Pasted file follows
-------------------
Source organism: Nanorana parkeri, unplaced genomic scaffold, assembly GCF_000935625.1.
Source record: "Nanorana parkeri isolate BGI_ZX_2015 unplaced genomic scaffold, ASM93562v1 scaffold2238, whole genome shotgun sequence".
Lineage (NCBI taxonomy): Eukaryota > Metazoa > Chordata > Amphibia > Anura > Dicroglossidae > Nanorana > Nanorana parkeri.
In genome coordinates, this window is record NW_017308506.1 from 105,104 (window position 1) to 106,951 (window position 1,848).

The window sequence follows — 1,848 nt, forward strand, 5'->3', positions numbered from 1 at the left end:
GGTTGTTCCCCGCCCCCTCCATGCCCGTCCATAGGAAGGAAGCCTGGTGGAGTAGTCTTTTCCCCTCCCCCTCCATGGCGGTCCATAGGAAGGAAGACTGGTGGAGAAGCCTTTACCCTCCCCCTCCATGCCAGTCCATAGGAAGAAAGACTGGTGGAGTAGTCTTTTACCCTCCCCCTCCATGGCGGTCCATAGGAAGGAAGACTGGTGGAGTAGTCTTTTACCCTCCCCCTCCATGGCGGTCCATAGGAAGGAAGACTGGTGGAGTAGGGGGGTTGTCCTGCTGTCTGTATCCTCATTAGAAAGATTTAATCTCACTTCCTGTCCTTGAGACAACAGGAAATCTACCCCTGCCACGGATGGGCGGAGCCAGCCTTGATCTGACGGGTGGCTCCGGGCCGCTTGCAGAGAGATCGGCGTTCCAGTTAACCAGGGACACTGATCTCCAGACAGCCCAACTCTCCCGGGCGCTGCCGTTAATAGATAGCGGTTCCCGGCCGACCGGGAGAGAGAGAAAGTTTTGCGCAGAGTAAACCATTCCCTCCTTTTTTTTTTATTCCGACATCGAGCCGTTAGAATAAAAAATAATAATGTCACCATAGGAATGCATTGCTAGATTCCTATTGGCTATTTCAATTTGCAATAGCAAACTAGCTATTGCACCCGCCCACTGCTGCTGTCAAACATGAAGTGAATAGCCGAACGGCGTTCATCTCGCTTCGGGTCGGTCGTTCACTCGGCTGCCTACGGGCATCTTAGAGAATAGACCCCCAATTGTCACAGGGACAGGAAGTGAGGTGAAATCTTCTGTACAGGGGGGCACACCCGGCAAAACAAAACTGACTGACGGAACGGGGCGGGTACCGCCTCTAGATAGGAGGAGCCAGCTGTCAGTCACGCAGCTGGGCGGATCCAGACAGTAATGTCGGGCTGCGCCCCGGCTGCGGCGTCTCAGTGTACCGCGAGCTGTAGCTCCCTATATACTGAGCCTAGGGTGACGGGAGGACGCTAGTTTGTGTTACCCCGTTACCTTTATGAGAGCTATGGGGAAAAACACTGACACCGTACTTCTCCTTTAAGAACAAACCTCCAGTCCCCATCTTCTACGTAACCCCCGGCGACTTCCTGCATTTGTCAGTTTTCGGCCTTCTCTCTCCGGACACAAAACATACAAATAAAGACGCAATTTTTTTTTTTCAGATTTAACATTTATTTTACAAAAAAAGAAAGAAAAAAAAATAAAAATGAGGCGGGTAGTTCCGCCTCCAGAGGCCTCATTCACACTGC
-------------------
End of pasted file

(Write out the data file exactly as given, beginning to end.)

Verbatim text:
Source organism: Nanorana parkeri, unplaced genomic scaffold, assembly GCF_000935625.1.
Source record: "Nanorana parkeri isolate BGI_ZX_2015 unplaced genomic scaffold, ASM93562v1 scaffold2238, whole genome shotgun sequence".
Lineage (NCBI taxonomy): Eukaryota > Metazoa > Chordata > Amphibia > Anura > Dicroglossidae > Nanorana > Nanorana parkeri.
In genome coordinates, this window is record NW_017308506.1 from 105,104 (window position 1) to 106,951 (window position 1,848).

The window sequence follows — 1,848 nt, forward strand, 5'->3', positions numbered from 1 at the left end:
GGTTGTTCCCCGCCCCCTCCATGCCCGTCCATAGGAAGGAAGCCTGGTGGAGTAGTCTTTTCCCCTCCCCCTCCATGGCGGTCCATAGGAAGGAAGACTGGTGGAGAAGCCTTTACCCTCCCCCTCCATGCCAGTCCATAGGAAGAAAGACTGGTGGAGTAGTCTTTTACCCTCCCCCTCCATGGCGGTCCATAGGAAGGAAGACTGGTGGAGTAGTCTTTTACCCTCCCCCTCCATGGCGGTCCATAGGAAGGAAGACTGGTGGAGTAGGGGGGTTGTCCTGCTGTCTGTATCCTCATTAGAAAGATTTAATCTCACTTCCTGTCCTTGAGACAACAGGAAATCTACCCCTGCCACGGATGGGCGGAGCCAGCCTTGATCTGACGGGTGGCTCCGGGCCGCTTGCAGAGAGATCGGCGTTCCAGTTAACCAGGGACACTGATCTCCAGACAGCCCAACTCTCCCGGGCGCTGCCGTTAATAGATAGCGGTTCCCGGCCGACCGGGAGAGAGAGAAAGTTTTGCGCAGAGTAAACCATTCCCTCCTTTTTTTTTTATTCCGACATCGAGCCGTTAGAATAAAAAATAATAATGTCACCATAGGAATGCATTGCTAGATTCCTATTGGCTATTTCAATTTGCAATAGCAAACTAGCTATTGCACCCGCCCACTGCTGCTGTCAAACATGAAGTGAATAGCCGAACGGCGTTCATCTCGCTTCGGGTCGGTCGTTCACTCGGCTGCCTACGGGCATCTTAGAGAATAGACCCCCAATTGTCACAGGGACAGGAAGTGAGGTGAAATCTTCTGTACAGGGGGGCACACCCGGCAAAACAAAACTGACTGACGGAACGGGGCGGGTACCGCCTCTAGATAGGAGGAGCCAGCTGTCAGTCACGCAGCTGGGCGGATCCAGACAGTAATGTCGGGCTGCGCCCCGGCTGCGGCGTCTCAGTGTACCGCGAGCTGTAGCTCCCTATATACTGAGCCTAGGGTGACGGGAGGACGCTAGTTTGTGTTACCCCGTTACCTTTATGAGAGCTATGGGGAAAAACACTGACACCGTACTTCTCCTTTAAGAACAAACCTCCAGTCCCCATCTTCTACGTAACCCCCGGCGACTTCCTGCATTTGTCAGTTTTCGGCCTTCTCTCTCCGGACACAAAACATACAAATAAAGACGCAATTTTTTTTTTTCAGATTTAACATTTATTTTACAAAAAAAGAAAGAAAAAAAAATAAAAATGAGGCGGGTAGTTCCGCCTCCAGAGGCCTCATTCACACTGC